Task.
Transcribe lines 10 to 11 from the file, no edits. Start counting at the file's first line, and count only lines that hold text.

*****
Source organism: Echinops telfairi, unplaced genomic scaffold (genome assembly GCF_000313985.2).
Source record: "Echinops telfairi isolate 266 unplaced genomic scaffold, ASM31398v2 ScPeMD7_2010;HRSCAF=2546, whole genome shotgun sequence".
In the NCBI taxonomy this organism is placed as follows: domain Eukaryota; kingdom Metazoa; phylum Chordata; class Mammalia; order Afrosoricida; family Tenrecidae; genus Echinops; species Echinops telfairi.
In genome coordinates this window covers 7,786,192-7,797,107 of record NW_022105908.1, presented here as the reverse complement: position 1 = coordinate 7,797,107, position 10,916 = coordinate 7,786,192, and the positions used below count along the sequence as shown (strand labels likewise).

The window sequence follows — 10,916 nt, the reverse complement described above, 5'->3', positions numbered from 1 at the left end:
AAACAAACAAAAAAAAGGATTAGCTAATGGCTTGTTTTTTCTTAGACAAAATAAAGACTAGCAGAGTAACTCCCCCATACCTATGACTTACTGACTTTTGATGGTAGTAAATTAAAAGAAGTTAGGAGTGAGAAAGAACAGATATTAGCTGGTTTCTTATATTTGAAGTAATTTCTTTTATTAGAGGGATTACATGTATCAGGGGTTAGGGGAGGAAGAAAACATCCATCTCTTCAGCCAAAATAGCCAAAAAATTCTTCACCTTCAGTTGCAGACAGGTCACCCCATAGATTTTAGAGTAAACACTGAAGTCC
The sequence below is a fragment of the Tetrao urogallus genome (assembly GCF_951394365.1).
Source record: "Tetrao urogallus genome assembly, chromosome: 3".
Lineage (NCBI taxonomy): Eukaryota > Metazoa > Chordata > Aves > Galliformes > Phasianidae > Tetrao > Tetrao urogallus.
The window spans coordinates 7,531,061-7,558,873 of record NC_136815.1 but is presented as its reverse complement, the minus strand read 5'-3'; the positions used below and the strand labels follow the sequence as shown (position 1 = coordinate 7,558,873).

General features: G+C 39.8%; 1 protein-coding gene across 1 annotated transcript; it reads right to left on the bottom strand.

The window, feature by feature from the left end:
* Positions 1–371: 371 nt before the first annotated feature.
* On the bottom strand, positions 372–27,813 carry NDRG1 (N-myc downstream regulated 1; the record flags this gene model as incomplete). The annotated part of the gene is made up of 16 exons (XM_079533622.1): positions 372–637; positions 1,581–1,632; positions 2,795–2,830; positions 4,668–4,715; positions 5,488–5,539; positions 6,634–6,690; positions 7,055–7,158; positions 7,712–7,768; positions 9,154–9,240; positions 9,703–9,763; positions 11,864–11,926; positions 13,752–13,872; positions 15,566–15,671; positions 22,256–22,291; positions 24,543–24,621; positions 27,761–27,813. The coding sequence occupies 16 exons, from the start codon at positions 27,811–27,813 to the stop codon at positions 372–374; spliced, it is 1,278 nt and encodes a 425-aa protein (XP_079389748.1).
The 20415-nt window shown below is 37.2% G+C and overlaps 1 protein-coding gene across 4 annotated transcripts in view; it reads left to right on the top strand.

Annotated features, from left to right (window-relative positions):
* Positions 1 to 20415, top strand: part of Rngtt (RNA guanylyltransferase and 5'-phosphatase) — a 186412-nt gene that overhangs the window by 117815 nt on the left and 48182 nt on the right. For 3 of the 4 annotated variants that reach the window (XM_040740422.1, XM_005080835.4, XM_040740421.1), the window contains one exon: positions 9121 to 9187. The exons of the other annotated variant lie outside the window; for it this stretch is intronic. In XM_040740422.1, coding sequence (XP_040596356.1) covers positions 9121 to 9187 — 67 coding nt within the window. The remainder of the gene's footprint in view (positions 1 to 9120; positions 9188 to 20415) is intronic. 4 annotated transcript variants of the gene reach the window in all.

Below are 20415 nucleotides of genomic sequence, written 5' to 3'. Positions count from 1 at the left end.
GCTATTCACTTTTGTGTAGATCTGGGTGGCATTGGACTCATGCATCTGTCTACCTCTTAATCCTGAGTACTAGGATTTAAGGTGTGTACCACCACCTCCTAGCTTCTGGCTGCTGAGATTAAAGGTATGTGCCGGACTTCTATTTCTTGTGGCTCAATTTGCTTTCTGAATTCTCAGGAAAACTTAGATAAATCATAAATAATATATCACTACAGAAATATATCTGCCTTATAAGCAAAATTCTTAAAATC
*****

The window spans coordinates 7,531,061-7,558,873 of record NC_136815.1 but is presented as its reverse complement, the minus strand read 5'-3'; the positions used below and the strand labels follow the sequence as shown (position 1 = coordinate 7,558,873).

General features: G+C 39.8%; 1 protein-coding gene across 1 annotated transcript; it reads right to left on the bottom strand.